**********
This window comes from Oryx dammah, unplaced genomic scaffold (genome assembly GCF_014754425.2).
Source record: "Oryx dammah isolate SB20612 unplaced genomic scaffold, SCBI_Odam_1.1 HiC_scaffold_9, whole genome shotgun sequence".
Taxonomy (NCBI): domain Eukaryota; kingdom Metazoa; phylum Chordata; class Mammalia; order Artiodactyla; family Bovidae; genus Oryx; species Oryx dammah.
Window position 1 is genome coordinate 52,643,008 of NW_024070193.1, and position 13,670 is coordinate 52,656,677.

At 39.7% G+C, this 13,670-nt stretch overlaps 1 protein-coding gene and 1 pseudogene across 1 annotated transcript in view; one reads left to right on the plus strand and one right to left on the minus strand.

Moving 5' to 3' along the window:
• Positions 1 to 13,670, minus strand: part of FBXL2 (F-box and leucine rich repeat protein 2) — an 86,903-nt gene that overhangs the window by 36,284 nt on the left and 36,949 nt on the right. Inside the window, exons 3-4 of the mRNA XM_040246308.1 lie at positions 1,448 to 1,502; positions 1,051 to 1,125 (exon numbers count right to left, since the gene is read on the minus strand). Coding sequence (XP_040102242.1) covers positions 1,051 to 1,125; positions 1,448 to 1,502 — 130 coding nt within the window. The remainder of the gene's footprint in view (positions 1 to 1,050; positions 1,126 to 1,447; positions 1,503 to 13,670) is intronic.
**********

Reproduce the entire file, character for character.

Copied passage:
This window comes from Oryx dammah, unplaced genomic scaffold (genome assembly GCF_014754425.2).
Source record: "Oryx dammah isolate SB20612 unplaced genomic scaffold, SCBI_Odam_1.1 HiC_scaffold_9, whole genome shotgun sequence".
Taxonomy (NCBI): domain Eukaryota; kingdom Metazoa; phylum Chordata; class Mammalia; order Artiodactyla; family Bovidae; genus Oryx; species Oryx dammah.
Window position 1 is genome coordinate 52,643,008 of NW_024070193.1, and position 13,670 is coordinate 52,656,677.

At 39.7% G+C, this 13,670-nt stretch overlaps 1 protein-coding gene and 1 pseudogene across 1 annotated transcript in view; one reads left to right on the plus strand and one right to left on the minus strand.

Moving 5' to 3' along the window:
• Positions 1 to 13,670, minus strand: part of FBXL2 (F-box and leucine rich repeat protein 2) — an 86,903-nt gene that overhangs the window by 36,284 nt on the left and 36,949 nt on the right. Inside the window, exons 3-4 of the mRNA XM_040246308.1 lie at positions 1,448 to 1,502; positions 1,051 to 1,125 (exon numbers count right to left, since the gene is read on the minus strand). Coding sequence (XP_040102242.1) covers positions 1,051 to 1,125; positions 1,448 to 1,502 — 130 coding nt within the window. The remainder of the gene's footprint in view (positions 1 to 1,050; positions 1,126 to 1,447; positions 1,503 to 13,670) is intronic.